Goldrenrod is exceptionally fragrant on sunny days like today. Much of the late season honey is derived from goldenrod and it’s easy to tell because the smell of the goldenrod in the air has a similar pungency as the honey we harvest in the fall.
Goldenrod honey crystallizes quickly due to its high glucose content and can take on such a strong earthen odour as to be unpleasant to more sensitive taste buds. I’m not in love with it. I can see how it’s an acquired taste. Most of our fall honey comes from a variety of nectar sources, so it’s not too pungent.
Here’s a quick video I shot with my Nexus 4 Android phone using the 1080p setting. The original shot was turned 90°, so instead of the usual long and wide framing, it was tall and narrow. I cropped the frame and applied a slight Pan & Scan effect to give the appearance that the camera is moving ever so slowly. I rendered the video at 720p. Crunch the numbers and you’ll know most of the original high resolution got lost in the wash. Nevertheless, if you choose the 720p playback settings, a fair amount of detail comes through, especially in the bees’ wings (though I wouldn’t play it back in full screen mode).
I realize there’s not much to see here. This is a test to see what kind of video quality I can get from my smart phone camera, which, out of convenience, has become my primary camera.
I saw several honey bees on white ferny flowers along a path near a little park — Churchill Park Playground — in St. John’s today. I doubt they’re my bees, though you never know. I took this photo with my cell phone:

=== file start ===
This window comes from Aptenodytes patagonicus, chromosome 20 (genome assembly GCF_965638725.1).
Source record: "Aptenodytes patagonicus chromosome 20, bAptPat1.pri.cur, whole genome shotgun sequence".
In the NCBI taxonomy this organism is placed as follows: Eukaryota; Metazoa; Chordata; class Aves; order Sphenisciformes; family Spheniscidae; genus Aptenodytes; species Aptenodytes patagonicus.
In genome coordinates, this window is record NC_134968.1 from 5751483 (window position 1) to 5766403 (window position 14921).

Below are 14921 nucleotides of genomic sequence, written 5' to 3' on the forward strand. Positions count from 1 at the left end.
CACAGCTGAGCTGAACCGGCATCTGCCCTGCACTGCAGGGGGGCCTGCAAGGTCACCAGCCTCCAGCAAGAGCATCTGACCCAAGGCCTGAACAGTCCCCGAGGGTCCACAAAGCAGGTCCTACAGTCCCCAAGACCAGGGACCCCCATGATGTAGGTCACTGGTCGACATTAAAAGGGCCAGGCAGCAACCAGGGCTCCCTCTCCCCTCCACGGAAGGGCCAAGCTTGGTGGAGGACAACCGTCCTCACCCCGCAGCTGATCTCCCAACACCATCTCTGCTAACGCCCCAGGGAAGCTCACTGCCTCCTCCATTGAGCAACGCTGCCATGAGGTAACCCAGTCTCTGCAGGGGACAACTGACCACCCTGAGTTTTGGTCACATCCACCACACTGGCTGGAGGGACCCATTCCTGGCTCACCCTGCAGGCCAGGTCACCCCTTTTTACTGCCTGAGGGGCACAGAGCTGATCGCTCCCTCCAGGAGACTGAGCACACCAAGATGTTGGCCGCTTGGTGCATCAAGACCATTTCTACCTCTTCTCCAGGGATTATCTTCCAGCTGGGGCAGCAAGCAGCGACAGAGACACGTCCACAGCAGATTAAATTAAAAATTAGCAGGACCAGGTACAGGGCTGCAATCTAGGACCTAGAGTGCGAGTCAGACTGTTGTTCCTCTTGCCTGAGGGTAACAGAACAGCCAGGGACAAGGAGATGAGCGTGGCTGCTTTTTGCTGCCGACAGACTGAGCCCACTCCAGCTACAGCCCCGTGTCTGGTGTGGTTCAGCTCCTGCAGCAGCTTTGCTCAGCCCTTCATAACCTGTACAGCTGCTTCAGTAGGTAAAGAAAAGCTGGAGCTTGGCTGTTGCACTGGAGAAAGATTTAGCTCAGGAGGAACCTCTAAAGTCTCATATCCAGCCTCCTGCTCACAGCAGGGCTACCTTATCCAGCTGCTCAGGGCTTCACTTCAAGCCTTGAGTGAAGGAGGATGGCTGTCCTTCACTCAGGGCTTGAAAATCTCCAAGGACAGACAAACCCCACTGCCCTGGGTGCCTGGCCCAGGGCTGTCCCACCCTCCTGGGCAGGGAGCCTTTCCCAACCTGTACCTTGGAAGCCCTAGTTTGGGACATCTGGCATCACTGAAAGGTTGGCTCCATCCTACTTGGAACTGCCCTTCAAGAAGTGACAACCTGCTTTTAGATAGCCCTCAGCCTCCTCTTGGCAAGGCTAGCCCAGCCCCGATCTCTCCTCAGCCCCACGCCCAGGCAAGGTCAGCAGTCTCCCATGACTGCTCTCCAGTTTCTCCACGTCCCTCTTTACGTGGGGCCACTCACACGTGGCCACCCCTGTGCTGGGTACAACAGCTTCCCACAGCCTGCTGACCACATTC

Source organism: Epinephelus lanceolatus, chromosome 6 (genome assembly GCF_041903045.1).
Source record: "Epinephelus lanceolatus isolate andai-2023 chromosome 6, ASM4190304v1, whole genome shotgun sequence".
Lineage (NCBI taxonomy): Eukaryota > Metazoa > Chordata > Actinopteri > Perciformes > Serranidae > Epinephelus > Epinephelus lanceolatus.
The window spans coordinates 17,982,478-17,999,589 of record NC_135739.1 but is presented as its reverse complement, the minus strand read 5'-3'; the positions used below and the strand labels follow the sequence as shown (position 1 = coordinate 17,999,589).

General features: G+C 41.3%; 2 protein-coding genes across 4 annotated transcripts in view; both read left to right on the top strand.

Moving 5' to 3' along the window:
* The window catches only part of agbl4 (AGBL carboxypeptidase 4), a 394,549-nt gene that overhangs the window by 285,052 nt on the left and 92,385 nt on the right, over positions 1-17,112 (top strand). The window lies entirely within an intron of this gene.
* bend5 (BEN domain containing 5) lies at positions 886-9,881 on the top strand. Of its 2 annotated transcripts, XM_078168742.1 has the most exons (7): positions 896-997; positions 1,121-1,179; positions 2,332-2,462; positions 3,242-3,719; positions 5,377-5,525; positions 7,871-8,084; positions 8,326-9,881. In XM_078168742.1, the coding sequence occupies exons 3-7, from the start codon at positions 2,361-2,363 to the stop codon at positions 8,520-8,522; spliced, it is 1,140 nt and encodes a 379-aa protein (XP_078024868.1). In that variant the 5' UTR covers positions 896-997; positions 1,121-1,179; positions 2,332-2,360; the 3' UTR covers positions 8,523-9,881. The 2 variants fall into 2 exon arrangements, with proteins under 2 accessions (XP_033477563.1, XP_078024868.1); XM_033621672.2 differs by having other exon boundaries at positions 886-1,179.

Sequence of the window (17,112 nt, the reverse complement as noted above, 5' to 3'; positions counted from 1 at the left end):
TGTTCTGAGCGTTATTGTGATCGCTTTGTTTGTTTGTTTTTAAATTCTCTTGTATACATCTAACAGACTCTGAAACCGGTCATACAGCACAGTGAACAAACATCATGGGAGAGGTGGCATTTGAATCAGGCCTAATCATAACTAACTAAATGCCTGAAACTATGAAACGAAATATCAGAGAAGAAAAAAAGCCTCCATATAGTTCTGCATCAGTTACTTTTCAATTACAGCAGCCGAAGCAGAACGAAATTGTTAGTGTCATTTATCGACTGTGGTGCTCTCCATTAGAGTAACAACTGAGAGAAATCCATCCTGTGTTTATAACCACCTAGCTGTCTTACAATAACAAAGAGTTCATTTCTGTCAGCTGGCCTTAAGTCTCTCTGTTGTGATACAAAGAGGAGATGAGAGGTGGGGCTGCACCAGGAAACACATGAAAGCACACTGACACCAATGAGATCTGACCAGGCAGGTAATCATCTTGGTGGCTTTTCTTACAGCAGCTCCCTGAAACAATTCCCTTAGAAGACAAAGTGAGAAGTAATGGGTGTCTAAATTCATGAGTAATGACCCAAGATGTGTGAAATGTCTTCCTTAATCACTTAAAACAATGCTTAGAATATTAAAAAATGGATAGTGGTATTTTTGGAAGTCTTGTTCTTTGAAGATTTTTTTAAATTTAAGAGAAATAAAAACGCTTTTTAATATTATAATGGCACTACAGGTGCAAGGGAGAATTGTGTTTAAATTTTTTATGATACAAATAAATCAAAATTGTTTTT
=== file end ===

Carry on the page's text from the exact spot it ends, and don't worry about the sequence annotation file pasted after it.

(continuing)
The flowers are called False Spiraea. Or if you want get fancy: Sorbaria sorbifolia.
THE FOLLOWING WAS REWRITTEN AND UPDATED ON APRIL 05, 2014.
Ever pull out some frames to discover the bees have built comb perpendicular to the frames and every which way? I have. It’s called cross-comb and it’s a mess. Here’s my first look at it from late July:
Cross-comb is usually the result of a hive that isn’t level, specifically when it’s tilted, even a little bit, to the left or the right. Bees follow the pull of gravity to build comb straight down. That’s pretty much what they’re up to when you see them festooning:
The bees don’t care about the frames or foundation inside the frames. If the frames or foundation happen to be parallel to the Earth’s gravitational pull, then the bees will build straight comb that fits conveniently on the frame just that way we humans like it. If not, the frames only get in the bees’ way and you end up with cross-comb.
That’s why the ideal positioning of a Langstroth hive is level from left to right — to prevent cross-comb — and slightly tilted up on the back so that any moisture that happens to collect inside the hive will pour out the front entrance and not pool inside the hive.
ADDENDUM (April 05/14): I used to carry a carpenter’s bubble level with me whenever I set up a new hive (the hives can shift over winter as well, as I learned today), but these days I use a Bubble level app on my cell phone. (I happen to have an Android phone, but I’m sure similar apps are available for other types of smart phones or devices.) There are many free apps to choose from and, for me, I’d rather have an easy-to-use app already on my phone if it means I don’t have to carry around another piece of equipment when I’m tending to the bees.
Honey bees have a tonne of behaviours that are fun to discover. One of the first things I noticed was the way they clamp on tight to a spot outside the hive entrance and beat their wings with everything they’ve got, a behaviour that’s commonly known as fanning (not to be confused with scenting). The fanning creates an air current inside the hive that helps evaporate nectar into honey and regulates the temperature of the brood nest. I took a few more photos today.